Do your own research.
From YNN News, Rochester, NY (9/06/09)
A vaccine for the H1N1 virus, or swine flu, is still a month away at best. But health care workers are already being bumped to the front of the line.
Those who work in health care are being strongly urged by the federal government to get immunized once the swine flu vaccine is available. The state of New York is taking it one step further by making vaccination a requirement.
Health care professionals do have an obligation to protect their patients, but at what cost? For one health care worker the new state directive intended to stop the spread of H1N1 goes too far.
Just a word like pandemic is enough to scare anyone in the health care field. For registered nurse Deborah Gerhardt, there are words even scarier.
"Whenever you hear mandatory required, you start to get a little bit anxious," says Gerhardt.
She's been a nurse for 15 years and has never had a flu shot.
"I feel that everyone should have a choice," says Gerhardt.
She recently learned she doesnt have a choice.
"It was just one day we were told you will receive the flu injection," says Gerhardt.
The New York State Department of Health is ordering tens of thousands of health workers be immunized against seasonal and swine flu.
"As a parent, as a doctor, as a public health professional please get your vaccine," New York State Commissioner of Health Dr. Richard Daines asked during a news conference last week.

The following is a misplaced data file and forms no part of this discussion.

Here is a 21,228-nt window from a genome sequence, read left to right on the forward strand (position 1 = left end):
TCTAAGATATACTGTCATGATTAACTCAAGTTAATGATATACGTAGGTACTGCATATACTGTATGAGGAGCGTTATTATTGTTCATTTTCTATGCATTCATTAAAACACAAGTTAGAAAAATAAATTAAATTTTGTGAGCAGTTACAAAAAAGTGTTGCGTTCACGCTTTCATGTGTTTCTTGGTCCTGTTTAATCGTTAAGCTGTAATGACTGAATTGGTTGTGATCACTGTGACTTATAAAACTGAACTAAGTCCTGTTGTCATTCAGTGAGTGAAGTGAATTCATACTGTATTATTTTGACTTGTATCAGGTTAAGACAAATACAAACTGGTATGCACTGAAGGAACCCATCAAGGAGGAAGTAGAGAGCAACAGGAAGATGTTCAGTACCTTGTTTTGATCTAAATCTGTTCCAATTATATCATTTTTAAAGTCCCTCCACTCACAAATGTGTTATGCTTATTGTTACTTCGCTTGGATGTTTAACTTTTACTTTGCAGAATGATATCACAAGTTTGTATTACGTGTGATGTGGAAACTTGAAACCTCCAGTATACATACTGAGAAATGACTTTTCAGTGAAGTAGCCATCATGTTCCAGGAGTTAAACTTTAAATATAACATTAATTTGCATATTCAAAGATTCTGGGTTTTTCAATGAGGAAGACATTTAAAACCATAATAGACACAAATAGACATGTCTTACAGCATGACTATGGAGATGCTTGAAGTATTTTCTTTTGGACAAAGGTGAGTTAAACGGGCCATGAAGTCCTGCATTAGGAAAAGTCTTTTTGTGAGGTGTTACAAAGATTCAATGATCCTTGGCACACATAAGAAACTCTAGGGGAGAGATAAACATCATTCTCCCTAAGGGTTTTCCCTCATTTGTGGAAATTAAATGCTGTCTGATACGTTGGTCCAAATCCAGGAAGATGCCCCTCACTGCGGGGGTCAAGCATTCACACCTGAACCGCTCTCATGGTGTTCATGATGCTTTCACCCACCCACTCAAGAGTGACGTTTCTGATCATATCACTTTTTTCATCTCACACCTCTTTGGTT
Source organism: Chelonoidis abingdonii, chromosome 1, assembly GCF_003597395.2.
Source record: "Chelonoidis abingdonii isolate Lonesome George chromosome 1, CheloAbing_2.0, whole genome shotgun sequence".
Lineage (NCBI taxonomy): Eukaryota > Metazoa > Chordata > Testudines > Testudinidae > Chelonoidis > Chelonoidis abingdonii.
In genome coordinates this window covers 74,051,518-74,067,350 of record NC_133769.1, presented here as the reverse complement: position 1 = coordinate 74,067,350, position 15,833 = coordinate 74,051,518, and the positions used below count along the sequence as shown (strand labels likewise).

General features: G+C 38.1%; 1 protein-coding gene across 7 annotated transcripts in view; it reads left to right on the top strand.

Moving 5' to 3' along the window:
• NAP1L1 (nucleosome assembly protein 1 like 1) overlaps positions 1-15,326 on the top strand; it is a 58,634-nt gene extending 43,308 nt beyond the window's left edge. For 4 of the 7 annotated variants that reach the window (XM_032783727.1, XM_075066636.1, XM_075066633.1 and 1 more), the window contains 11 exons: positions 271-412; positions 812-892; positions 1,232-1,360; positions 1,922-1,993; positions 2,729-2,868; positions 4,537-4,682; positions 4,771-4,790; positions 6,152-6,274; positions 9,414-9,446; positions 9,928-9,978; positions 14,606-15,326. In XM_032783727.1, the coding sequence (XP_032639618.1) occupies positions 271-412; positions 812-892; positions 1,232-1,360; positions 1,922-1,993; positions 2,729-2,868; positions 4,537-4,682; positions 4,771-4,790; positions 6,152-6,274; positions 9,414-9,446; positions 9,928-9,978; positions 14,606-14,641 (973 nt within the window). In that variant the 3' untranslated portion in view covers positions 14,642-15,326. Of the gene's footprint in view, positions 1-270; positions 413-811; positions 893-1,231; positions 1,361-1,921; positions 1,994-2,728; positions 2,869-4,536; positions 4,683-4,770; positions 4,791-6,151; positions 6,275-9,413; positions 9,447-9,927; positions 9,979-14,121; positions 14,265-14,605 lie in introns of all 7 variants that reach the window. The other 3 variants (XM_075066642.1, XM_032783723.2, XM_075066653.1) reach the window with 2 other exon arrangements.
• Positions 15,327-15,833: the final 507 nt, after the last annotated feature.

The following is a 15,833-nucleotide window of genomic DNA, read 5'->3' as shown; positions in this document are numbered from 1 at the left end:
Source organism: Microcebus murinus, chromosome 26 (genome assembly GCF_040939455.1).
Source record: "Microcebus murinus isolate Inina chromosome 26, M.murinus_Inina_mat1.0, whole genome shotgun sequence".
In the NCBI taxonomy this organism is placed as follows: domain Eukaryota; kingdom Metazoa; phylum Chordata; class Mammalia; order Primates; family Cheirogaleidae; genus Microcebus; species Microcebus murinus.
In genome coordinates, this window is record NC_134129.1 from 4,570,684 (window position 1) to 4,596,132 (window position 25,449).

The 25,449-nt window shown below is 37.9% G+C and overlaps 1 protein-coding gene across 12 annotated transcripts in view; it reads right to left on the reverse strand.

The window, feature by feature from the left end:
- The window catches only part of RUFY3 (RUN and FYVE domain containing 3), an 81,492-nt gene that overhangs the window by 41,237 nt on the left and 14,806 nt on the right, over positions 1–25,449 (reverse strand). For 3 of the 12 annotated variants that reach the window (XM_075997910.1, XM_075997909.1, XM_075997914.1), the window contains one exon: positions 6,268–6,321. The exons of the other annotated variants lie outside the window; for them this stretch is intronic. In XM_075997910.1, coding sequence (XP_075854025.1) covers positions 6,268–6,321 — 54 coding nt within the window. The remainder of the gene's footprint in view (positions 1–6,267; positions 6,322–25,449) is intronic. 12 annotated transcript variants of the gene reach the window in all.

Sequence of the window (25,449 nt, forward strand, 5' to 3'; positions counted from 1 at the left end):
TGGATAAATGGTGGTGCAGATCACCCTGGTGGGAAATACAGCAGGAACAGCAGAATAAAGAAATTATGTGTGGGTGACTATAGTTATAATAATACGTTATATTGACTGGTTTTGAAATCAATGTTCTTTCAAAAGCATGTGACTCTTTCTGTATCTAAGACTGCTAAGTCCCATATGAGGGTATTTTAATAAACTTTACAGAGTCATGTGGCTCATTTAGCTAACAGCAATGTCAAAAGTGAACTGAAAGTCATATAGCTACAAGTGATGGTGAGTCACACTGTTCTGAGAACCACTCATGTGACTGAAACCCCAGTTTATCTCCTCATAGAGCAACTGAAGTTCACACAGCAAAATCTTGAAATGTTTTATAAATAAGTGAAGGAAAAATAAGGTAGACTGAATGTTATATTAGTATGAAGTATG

The commissioner says refusal to be immunized against H1N1 could increase the spread of the virus and stress and already overwhelmed medical system. He says when a vaccine is approved, there's no reason to believe it won't be safe.
"It goes through that same system and the testing so I'll have every confidence the Food and Drug Administration and the Centers for Disease Control put in it," says Daines.
Questions that have left her with one final decision.
"I so strongly don't want a vaccine that I'm not comfortable having injected into my body," says Gerhardt. "If I refuse I can' work in nursing."
It's a choice she wishes she didn't have to make.
"This is just so surreal right now," says Gerhardt. "I don't know what I will do."
Gerhardt says she's never had the flu and practices simple preventative measures like hand washing and simple sanitation techniques. She believes that's even more effective.
She realizes she could lose her job for speaking out, but says it's important since she knows others in the health care field have the same concerns.
After her own research, Gerhardt isn't as confident in a potential vaccine.
"It's left a lot of questions for me," she says.